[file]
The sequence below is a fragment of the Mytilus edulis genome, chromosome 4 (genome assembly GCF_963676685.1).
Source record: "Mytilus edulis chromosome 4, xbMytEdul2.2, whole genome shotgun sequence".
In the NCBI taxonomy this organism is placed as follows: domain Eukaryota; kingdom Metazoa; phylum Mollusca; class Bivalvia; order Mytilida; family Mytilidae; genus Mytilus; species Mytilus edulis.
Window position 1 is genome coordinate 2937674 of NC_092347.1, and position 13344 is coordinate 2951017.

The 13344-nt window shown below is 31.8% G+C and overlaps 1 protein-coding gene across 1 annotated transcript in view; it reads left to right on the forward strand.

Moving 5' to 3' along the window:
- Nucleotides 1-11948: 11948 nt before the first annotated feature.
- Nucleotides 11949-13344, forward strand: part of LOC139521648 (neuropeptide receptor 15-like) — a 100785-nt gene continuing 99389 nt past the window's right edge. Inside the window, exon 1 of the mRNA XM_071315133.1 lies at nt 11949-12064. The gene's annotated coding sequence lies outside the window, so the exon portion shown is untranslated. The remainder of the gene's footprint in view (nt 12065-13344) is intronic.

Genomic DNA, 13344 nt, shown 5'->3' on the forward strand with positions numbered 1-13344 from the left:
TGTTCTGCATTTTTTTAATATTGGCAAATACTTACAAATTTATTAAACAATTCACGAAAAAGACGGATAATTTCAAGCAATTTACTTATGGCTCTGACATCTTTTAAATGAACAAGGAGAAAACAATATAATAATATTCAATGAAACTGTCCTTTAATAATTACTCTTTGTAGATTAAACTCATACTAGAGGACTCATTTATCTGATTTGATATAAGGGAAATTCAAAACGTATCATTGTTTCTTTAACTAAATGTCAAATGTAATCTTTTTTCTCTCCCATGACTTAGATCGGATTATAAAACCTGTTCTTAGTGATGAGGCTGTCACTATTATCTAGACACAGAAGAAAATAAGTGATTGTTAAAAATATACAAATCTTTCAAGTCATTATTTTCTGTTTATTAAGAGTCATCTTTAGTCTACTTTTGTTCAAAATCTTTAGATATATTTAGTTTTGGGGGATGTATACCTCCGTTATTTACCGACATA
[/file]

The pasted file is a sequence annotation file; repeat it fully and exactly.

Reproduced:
The sequence below is a fragment of the Mytilus edulis genome, chromosome 4 (genome assembly GCF_963676685.1).
Source record: "Mytilus edulis chromosome 4, xbMytEdul2.2, whole genome shotgun sequence".
In the NCBI taxonomy this organism is placed as follows: domain Eukaryota; kingdom Metazoa; phylum Mollusca; class Bivalvia; order Mytilida; family Mytilidae; genus Mytilus; species Mytilus edulis.
Window position 1 is genome coordinate 2937674 of NC_092347.1, and position 13344 is coordinate 2951017.

The 13344-nt window shown below is 31.8% G+C and overlaps 1 protein-coding gene across 1 annotated transcript in view; it reads left to right on the forward strand.

Moving 5' to 3' along the window:
- Nucleotides 1-11948: 11948 nt before the first annotated feature.
- Nucleotides 11949-13344, forward strand: part of LOC139521648 (neuropeptide receptor 15-like) — a 100785-nt gene continuing 99389 nt past the window's right edge. Inside the window, exon 1 of the mRNA XM_071315133.1 lies at nt 11949-12064. The gene's annotated coding sequence lies outside the window, so the exon portion shown is untranslated. The remainder of the gene's footprint in view (nt 12065-13344) is intronic.

Genomic DNA, 13344 nt, shown 5'->3' on the forward strand with positions numbered 1-13344 from the left:
TGTTCTGCATTTTTTTAATATTGGCAAATACTTACAAATTTATTAAACAATTCACGAAAAAGACGGATAATTTCAAGCAATTTACTTATGGCTCTGACATCTTTTAAATGAACAAGGAGAAAACAATATAATAATATTCAATGAAACTGTCCTTTAATAATTACTCTTTGTAGATTAAACTCATACTAGAGGACTCATTTATCTGATTTGATATAAGGGAAATTCAAAACGTATCATTGTTTCTTTAACTAAATGTCAAATGTAATCTTTTTTCTCTCCCATGACTTAGATCGGATTATAAAACCTGTTCTTAGTGATGAGGCTGTCACTATTATCTAGACACAGAAGAAAATAAGTGATTGTTAAAAATATACAAATCTTTCAAGTCATTATTTTCTGTTTATTAAGAGTCATCTTTAGTCTACTTTTGTTCAAAATCTTTAGATATATTTAGTTTTGGGGGATGTATACCTCCGTTATTTACCGACATA